New York: George F. Nesbitt & Co., Printers and Stationers, 1860. 32pp. Stitched, lightly worn. Very Good.
This is the 1907 reprint, "almost indistinguishable from the original," of Lincoln's great Cooper Union speech, originally published in September 1860, during that year's chaotic presidential campaign. Unlike the original, page 32 of this edition is numbered.
Thirty-eight detailed footnotes by Nott and Brainerd, leading attorneys and men of letters, buttress Lincoln's argument that the Framers and early Congresses contemplated a restricted and gradually diminishing role for American slavery. By examining constitutional and early Congressional debates, Lincoln demonstrates that contemporary statesmen viewed slavery "as an evil, not to be extended, but to be tolerated and protected only because of and so far as its actual presence among us makes that toleration and protection a necessity." Lincoln's speech received wide press coverage; it catapulted him into presidential contention, for its great contribution was to place the new Republican Party at the center of American constitutional and legal thought rather than at an unacceptable extreme. He thus made it easy for moderate Northern Democrats and Whigs to vote Republican in 1860.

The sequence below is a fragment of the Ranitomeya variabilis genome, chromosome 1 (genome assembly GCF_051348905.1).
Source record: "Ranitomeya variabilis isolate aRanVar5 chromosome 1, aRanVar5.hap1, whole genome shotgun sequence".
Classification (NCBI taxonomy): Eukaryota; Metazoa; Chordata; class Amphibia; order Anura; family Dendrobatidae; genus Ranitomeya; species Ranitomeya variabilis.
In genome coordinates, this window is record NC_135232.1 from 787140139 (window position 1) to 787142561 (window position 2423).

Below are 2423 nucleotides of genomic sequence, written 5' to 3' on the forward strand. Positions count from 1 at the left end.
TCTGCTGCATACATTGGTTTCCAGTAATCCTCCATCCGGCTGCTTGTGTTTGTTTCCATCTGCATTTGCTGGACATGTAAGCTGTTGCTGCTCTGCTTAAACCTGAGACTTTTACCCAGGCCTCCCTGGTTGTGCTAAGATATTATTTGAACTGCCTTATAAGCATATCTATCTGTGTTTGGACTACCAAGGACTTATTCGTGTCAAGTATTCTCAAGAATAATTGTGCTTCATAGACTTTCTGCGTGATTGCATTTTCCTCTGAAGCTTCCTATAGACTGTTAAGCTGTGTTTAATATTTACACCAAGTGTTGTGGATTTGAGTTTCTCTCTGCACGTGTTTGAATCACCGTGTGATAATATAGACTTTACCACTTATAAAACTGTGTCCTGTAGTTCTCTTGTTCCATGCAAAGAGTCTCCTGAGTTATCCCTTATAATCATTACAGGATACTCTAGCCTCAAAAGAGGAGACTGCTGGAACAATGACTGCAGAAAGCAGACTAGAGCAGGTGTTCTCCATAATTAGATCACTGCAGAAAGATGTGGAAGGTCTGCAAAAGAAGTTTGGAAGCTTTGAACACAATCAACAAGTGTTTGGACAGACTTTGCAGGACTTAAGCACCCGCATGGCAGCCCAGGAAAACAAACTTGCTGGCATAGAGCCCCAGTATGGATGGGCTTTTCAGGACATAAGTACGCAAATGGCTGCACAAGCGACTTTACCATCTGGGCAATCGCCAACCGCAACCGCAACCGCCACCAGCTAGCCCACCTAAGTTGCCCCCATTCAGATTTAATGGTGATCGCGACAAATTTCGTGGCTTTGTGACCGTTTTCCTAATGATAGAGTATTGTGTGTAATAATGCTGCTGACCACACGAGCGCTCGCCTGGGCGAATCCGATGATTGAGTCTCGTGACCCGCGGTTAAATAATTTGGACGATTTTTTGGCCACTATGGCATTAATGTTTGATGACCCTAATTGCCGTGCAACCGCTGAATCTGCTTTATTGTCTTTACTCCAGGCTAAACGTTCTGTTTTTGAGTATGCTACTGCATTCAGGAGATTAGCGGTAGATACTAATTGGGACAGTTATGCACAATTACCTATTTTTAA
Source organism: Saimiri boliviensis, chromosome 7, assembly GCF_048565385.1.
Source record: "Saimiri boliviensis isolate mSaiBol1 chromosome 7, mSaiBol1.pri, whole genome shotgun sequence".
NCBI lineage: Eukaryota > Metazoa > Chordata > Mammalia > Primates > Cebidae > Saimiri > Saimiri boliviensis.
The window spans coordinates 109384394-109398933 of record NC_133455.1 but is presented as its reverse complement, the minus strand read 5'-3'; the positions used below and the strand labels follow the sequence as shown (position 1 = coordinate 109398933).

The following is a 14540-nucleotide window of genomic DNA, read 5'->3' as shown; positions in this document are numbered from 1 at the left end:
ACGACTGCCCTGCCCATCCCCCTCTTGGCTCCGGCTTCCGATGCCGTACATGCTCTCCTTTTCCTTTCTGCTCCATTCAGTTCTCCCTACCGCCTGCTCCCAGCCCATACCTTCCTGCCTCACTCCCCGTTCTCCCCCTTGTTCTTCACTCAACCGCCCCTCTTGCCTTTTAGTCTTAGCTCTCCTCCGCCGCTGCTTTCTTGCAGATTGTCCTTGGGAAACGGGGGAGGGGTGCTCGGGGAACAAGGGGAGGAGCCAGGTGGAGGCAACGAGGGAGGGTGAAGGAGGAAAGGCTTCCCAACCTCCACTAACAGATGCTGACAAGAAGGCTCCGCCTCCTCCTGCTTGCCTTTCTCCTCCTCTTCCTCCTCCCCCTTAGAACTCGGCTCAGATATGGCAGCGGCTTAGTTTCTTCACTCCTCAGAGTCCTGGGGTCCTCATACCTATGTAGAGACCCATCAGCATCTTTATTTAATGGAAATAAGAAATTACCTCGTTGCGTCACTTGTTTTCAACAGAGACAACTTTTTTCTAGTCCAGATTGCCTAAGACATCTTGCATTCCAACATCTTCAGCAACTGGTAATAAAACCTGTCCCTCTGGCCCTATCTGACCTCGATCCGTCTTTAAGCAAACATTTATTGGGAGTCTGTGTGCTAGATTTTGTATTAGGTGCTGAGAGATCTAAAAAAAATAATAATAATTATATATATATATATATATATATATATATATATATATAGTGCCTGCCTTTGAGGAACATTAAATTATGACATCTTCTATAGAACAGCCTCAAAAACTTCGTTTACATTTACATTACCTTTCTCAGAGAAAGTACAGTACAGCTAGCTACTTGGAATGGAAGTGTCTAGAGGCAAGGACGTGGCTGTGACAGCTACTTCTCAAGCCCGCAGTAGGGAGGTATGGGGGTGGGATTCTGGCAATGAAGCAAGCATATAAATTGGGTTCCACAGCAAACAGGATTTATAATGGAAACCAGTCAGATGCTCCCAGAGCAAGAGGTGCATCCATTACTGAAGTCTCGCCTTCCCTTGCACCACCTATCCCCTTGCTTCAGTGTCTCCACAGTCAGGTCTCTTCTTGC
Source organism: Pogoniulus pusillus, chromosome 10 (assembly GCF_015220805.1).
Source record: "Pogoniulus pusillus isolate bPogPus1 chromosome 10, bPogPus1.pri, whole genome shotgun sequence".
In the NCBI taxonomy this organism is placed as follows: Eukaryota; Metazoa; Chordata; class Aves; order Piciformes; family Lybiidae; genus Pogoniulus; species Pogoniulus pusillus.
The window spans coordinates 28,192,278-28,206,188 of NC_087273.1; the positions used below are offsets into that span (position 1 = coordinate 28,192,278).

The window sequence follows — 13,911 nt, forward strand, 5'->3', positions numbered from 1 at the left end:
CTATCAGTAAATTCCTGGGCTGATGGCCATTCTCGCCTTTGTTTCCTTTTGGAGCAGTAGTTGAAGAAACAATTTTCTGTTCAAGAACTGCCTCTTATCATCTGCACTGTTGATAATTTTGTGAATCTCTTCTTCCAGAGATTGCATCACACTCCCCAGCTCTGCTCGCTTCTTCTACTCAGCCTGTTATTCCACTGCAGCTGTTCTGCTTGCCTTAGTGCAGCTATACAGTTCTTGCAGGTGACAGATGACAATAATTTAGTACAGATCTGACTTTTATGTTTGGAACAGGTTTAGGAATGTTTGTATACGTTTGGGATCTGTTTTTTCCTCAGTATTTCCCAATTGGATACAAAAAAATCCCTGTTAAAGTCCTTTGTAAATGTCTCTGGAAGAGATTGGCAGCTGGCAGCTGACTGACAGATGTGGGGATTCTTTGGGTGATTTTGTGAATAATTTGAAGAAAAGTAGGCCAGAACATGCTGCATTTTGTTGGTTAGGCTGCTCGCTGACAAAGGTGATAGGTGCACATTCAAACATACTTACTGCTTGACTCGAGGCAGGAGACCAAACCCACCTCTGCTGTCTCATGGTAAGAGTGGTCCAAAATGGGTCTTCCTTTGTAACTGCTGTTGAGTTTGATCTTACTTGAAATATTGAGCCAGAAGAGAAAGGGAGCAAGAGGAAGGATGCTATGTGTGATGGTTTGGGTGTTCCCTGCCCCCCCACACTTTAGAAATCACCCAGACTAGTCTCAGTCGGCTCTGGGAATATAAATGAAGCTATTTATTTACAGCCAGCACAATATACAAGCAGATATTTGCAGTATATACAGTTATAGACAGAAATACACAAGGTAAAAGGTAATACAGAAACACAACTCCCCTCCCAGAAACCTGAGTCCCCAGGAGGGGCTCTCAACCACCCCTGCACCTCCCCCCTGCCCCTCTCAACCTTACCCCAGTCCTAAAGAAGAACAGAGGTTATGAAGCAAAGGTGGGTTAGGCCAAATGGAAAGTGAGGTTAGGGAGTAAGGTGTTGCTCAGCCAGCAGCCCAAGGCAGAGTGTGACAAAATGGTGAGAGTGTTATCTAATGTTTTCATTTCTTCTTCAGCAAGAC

Monaghan 68. LCP 5933. Sabin 41162n. Item #37668